With less than one week until the end of the 2019 Major League Baseball season, a new record for futility is about to be established.
There are currently four baseball teams who have ALREADY lost 100 or more games during the 2019 season. Since modern day baseball records began in the year 1900, this year’s quartet of incredibly lousy teams will secure a record as the first season with four teams losing 100 or more games.
It has been 80 years (1939) since two Major League Baseball teams have both cracked into the “All-Time Worst Records” list in the same season. Two-team futility also occurred in 1911 and 1909.
With 119 years of baseball played, the 2019 Futile Four will add three names to the “All Time Worst Records in the History of Major League Baseball”:
Without further ado, let’s meet our biggest losers of the 2019 MLB season:
- Detroit Tigers – Through Tuesday night’s games, Detroit has already racked-up 110 losses, but will fall short of the all-time record 120 losses compiled by the 1962 New York Mets.
- Baltimore Orioles – After last year’s O’s established the fourth-most losses of all time (115), the 2019 Orioles continued to frustrate their fans and have already accumulated 106 losses.
- Miami Marlins – Sporting a spacious new (mostly empty most nights) baseball stadium, the former Florida Marlins are leading the National League with 102 losses as they stumble down the home stretch.
- Kansas City Royals – The third member of the American League trio in this unique century club for 2019 is the team which won the World Series just four years ago in 2015. Royals fans are getting used to it. KC lost 104 games in 2018. As of Tuesday night, the 2019 Royals have racked-up 100 losses and still have a chance to match or exceed last season’s losing total.
What does having four 100-loss teams say about baseball?
Like most major league sports, baseball needs to contract from 30 teams and reduce the number of franchises.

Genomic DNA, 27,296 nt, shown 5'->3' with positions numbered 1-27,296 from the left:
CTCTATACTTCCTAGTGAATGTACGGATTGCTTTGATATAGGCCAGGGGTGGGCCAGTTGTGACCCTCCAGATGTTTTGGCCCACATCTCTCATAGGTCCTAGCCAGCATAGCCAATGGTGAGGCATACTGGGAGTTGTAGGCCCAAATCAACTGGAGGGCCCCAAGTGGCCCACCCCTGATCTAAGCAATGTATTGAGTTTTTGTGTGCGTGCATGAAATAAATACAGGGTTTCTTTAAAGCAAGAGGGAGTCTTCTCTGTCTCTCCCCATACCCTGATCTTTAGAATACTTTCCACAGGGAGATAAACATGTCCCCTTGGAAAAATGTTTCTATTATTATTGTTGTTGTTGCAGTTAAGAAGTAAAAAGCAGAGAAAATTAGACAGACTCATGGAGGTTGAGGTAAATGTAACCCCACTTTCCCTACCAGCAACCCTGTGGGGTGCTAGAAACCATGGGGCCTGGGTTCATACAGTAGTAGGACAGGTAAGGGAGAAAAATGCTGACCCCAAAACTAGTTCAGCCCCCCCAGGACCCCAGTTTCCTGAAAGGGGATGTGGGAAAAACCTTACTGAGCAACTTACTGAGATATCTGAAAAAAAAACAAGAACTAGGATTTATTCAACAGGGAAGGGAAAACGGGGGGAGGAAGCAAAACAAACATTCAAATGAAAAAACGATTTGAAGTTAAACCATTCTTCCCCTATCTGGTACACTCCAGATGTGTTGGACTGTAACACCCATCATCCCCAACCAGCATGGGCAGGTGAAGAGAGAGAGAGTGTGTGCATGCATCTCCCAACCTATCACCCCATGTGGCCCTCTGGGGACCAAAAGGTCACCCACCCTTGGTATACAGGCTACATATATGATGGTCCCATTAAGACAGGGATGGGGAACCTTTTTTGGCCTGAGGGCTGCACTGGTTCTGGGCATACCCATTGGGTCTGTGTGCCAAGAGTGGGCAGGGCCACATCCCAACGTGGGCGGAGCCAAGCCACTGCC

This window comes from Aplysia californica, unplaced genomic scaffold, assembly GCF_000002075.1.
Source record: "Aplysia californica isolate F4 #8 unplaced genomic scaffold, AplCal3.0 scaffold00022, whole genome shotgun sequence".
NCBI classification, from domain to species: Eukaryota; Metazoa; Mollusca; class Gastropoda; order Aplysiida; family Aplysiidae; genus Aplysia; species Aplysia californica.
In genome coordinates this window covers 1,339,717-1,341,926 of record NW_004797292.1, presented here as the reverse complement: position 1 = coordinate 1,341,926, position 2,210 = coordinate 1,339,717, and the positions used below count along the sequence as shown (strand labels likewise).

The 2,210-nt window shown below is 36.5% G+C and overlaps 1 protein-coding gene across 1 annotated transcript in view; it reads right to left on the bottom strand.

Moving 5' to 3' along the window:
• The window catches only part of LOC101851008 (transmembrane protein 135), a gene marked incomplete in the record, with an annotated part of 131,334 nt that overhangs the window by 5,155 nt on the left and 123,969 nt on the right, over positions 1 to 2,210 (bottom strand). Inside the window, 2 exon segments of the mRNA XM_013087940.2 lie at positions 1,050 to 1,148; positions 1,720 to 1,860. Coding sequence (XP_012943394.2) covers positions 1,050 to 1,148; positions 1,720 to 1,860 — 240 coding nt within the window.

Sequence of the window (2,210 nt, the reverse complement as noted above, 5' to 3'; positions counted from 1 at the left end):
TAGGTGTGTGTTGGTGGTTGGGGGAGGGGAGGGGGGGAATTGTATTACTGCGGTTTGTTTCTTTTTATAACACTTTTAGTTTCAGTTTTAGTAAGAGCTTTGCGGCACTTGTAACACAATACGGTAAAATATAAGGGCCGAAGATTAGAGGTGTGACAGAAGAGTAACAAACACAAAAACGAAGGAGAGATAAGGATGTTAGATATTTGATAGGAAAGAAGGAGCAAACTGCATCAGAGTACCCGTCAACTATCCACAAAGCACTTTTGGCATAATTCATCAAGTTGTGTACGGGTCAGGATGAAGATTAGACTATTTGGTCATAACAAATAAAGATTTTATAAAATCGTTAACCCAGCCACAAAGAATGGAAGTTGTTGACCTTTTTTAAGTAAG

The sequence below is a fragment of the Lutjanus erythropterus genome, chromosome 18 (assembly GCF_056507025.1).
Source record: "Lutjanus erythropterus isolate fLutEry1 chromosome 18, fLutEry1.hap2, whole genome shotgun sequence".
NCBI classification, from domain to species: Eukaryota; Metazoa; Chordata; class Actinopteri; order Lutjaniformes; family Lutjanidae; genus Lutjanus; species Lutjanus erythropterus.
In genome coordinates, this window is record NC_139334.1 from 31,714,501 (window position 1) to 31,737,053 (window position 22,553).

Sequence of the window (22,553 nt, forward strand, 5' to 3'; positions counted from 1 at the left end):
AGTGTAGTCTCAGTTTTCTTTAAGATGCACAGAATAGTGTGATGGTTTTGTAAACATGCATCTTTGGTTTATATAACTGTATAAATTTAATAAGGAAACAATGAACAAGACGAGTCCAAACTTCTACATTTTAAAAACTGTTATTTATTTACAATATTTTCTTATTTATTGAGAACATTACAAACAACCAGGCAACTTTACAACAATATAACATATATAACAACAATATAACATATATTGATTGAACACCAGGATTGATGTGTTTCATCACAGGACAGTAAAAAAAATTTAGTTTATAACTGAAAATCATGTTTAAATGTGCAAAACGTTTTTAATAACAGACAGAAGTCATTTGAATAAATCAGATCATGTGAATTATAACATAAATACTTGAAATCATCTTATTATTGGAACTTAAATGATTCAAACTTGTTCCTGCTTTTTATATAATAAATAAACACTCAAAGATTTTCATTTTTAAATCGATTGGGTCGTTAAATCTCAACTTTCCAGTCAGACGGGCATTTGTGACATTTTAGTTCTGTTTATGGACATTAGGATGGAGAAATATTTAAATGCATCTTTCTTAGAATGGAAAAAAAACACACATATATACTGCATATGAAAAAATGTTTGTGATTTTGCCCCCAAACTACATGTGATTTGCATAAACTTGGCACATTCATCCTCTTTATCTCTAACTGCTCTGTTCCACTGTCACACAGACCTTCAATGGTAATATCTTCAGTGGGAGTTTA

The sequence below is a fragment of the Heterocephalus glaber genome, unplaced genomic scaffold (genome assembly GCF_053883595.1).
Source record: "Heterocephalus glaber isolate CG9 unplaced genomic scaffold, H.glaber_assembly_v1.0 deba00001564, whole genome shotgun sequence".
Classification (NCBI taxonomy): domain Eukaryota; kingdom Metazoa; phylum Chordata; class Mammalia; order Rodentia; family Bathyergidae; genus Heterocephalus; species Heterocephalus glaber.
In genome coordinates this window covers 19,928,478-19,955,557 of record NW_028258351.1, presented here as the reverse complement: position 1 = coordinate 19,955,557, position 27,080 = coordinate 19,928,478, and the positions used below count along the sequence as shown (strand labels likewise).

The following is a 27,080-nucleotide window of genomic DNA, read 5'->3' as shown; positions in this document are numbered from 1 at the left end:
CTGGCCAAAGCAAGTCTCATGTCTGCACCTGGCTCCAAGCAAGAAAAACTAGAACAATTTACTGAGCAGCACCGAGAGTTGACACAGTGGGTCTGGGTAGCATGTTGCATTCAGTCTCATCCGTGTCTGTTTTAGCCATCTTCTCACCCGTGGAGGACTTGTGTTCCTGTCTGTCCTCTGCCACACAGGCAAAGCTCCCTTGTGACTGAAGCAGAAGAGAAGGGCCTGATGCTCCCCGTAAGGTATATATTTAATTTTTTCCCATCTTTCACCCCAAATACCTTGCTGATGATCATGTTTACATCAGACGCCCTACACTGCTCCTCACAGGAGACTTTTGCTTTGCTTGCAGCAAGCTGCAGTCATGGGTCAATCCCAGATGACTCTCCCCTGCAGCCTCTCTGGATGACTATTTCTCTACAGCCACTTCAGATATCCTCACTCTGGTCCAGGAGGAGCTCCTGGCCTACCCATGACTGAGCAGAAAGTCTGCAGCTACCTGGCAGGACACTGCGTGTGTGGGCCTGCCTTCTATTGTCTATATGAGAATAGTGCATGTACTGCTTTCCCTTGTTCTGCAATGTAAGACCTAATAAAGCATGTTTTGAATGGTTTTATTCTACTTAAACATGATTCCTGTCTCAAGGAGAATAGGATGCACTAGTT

While the Houston Astros will (for this season) trot-out three All-Star starting pitchers for the post-season next week, pitchers for our Futile Four franchises have struggled getting anyone out. By giving up five or more runs per game (on average), our Futile Four teams would need their batters to score as many runs as the teams entering the playoffs just to earn a .500 record.
What about the home attendance for the 100-loss Futile Four teams in 2019?
Our Futile Four were all ranked among the six worst draws in Major League Baseball this season. Sadly, Tampa Bay (who may sneak into the playoffs) and Pittsburgh (home of the long-time futile Pirates) also made the bottom grouping.
What can be done to prevent this from happening in the future?
Apparently, not very much! These teams can’t afford to get into bidding wars with the wealthy New York Yankees or Boston Red Sox for talent. They must invest in drafting quality young baseball talent and pack their farm systems with exceptional coaches, too.
The Houston Astros are a recent “bootstraps” success story, but their willingness to invest in obtaining top-level pitchers has made them a World Series champ and consistent contender of late. With the team winning again, the Astros home attendance has also surged toward the top of the list.
With so many teams struggling on the field and at the gate in major league baseball, the majority of teams will be glad their season is about to come to an end.
If you live in one of the Futile Four cities, though, hope springs eternal for next season. Well, perhaps for the first week or two of regular season play next spring!
Good seats are still available!